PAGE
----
Youth in a wide area that goes from Pemberton and Area C to the Lower Lakes and N'Quatqua now have resources at their fingertips in a new web-based wellness app called Plan-Y.
Plan-Y — in which the initials stand for each area, plus the "Y" for youth — covers the entire area and its young population, which is able to quickly access emergency services, background info, recommendations and even games when they are bored thanks to an initiative that got its start on the North Shore of the Lower Mainland.
Nancy Lee, project coordinator, Child and Youth Mental Health and Substance Use Collaborative with the Pemberton Local Action Team, said they took a cue from NorthShoreYouth.ca, which features a calendar of events, as well as health and wellness service listings, volunteering opportunities and jobs.
"I have to admit we stole the idea — with permission — from the NorthShoreYouth.ca," she said. "We really wanted something specific to our region. We're such a different community from Whistler and Squamish."
Lee said the collaborative between stakeholders kicked off in 2013 in an effort to bridge the gaps within the system and featured key representatives from the Ministry of Children and Family Development, law enforcement, First Nations counsellors, educators, community services, social workers and Vancouver Coastal Health, among others, with an eye to making sure that youth receive timely services and support.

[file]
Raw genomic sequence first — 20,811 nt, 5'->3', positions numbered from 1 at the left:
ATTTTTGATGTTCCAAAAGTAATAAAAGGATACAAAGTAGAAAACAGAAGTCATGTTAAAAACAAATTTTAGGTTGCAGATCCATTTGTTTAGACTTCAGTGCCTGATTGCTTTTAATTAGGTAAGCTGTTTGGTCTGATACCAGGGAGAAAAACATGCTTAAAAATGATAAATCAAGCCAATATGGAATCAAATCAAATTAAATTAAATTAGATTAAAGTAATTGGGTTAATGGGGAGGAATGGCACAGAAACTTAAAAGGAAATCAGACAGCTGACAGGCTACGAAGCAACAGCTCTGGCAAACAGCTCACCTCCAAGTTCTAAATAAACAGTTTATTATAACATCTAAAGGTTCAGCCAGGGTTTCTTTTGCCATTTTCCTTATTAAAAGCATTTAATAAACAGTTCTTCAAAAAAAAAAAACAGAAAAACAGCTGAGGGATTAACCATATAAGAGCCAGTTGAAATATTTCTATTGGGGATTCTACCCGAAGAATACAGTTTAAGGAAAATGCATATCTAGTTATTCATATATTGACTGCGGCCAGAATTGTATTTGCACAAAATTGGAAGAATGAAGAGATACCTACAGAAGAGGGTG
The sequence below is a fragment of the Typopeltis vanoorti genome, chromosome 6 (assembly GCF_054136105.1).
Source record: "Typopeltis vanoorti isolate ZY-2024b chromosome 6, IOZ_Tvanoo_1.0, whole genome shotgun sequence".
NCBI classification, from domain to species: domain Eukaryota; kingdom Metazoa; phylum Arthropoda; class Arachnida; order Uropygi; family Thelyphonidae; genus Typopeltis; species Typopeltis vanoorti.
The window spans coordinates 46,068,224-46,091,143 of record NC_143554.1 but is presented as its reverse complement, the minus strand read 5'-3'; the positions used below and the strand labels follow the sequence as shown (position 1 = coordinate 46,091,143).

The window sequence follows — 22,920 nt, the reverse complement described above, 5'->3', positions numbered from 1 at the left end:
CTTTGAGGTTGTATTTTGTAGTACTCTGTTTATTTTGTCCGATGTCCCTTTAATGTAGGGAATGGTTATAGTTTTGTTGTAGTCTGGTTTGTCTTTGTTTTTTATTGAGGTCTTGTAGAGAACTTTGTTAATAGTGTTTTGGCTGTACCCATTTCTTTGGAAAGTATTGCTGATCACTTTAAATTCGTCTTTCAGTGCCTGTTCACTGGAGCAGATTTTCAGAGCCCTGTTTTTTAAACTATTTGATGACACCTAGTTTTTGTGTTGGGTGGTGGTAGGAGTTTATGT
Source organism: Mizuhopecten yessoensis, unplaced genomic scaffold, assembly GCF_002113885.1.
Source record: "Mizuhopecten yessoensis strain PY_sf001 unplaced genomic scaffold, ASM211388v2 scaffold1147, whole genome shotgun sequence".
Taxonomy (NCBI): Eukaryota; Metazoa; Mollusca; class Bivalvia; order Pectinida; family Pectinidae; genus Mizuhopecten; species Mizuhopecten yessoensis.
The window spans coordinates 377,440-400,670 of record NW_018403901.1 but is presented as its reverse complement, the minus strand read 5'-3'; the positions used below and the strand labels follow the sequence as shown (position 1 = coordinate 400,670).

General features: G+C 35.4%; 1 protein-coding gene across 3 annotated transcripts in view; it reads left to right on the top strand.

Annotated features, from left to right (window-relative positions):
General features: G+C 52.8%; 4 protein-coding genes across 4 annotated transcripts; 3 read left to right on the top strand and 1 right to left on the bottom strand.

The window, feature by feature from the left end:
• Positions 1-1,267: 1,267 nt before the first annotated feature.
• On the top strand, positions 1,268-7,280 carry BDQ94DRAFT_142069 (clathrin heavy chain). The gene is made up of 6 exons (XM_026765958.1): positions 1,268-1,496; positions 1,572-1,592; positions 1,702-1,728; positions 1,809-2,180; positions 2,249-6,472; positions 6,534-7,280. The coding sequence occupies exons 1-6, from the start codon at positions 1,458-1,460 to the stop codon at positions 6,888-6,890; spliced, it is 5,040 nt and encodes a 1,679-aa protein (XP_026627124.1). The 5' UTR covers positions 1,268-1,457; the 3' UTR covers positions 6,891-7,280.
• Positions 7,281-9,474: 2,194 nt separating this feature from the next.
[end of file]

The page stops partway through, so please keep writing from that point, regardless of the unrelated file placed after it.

Lee explained that as options were explored — with the awareness that printed pamphlets are practically out of date as soon as they're available — pointed to web-based information that is faster and more practical for youths and teens.
"We surveyed 92 youth in our area between Grades 7 and 9 and asked them where they get information — they largely go online, that's No. 1. They don't pick up a pamphlet, especially if it's going to be visible," she said. And with that in mind, the app was designed to have a feature that can quickly mask what someone is searching for — to avoid embarrassment if they are searching.
"The screen just goes to the wellness almanac Instagram page — what they were searching for is still active in the background but this is if you don't want people to see that you're looking at the LGBTQ stats or whatever," she said.
The app can filter resources by areas, can collate personalized lists, and even has options titled "Learning cool stuff" and "I'm bored" to pass some time.
"The key thing about this directory is we're providing very basic information but then, with each listing, there is a link to Facebook or a website or a phone number — it's just a directory and also our maintenance isn't as much. If a website is updated, then the link is current," she said, adding that the target audience is Grade 7 students and older.
"It's pretty cool," said Lee. "If you need to talk to someone right away, they're there."
Check out the site at Plan-y.ca.